Hypochondriasis is one of the most characteristic psychopathological entities related to the disturbance of the
body image, which is the result of complicated identifications with damaged internal objects. Transient hypochondriacal
states frequently appear during periods of huge changes, such as phases of bodily growth. They often manifest themselves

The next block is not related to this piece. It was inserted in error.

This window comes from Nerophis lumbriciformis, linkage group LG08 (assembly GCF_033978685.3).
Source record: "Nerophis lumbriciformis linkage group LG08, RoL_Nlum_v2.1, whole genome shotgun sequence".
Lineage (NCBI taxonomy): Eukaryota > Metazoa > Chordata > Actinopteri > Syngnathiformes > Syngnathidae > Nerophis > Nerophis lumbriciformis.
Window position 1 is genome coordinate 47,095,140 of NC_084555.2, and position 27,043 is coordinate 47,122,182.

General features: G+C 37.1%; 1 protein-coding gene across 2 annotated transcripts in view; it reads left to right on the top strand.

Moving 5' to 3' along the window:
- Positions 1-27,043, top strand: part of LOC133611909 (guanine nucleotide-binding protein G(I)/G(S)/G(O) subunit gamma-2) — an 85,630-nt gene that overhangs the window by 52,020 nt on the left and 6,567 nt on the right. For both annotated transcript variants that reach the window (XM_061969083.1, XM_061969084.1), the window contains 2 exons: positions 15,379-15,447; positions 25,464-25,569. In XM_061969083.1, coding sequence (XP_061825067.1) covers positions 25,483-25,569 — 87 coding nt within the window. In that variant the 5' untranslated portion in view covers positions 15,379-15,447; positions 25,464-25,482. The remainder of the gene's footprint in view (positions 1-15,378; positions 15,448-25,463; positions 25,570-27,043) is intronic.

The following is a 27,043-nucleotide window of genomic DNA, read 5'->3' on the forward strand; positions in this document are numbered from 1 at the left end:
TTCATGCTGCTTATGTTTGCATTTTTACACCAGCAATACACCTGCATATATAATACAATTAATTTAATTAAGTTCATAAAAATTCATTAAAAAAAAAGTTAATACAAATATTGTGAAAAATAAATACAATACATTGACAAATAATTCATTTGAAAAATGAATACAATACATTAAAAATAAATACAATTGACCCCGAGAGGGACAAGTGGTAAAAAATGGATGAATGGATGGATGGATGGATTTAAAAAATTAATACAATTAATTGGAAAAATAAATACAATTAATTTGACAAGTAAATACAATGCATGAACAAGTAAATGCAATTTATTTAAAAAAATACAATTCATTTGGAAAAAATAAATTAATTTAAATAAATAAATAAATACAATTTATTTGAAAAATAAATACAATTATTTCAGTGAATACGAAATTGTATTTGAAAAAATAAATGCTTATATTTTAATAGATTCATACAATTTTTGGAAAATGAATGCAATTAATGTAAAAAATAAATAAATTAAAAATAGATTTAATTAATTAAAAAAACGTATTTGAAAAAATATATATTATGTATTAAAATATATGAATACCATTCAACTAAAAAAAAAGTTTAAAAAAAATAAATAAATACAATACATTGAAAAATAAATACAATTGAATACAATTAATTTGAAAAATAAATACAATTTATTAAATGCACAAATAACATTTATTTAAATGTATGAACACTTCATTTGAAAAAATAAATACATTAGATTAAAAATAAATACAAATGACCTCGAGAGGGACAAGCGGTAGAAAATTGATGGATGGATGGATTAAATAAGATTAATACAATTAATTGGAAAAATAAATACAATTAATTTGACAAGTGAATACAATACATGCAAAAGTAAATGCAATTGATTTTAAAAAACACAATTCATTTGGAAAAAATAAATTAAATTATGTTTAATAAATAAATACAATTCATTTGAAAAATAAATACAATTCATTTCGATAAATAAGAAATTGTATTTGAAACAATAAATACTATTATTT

in adolescence which is the most favourable period for them to appear. The bodily part or function that has changed, and
which was initially experienced as threatening or foreign, needs time and experience to become integrated into the total
representation of the body. A case example is presented here and implications for child psychotherapy are discussed.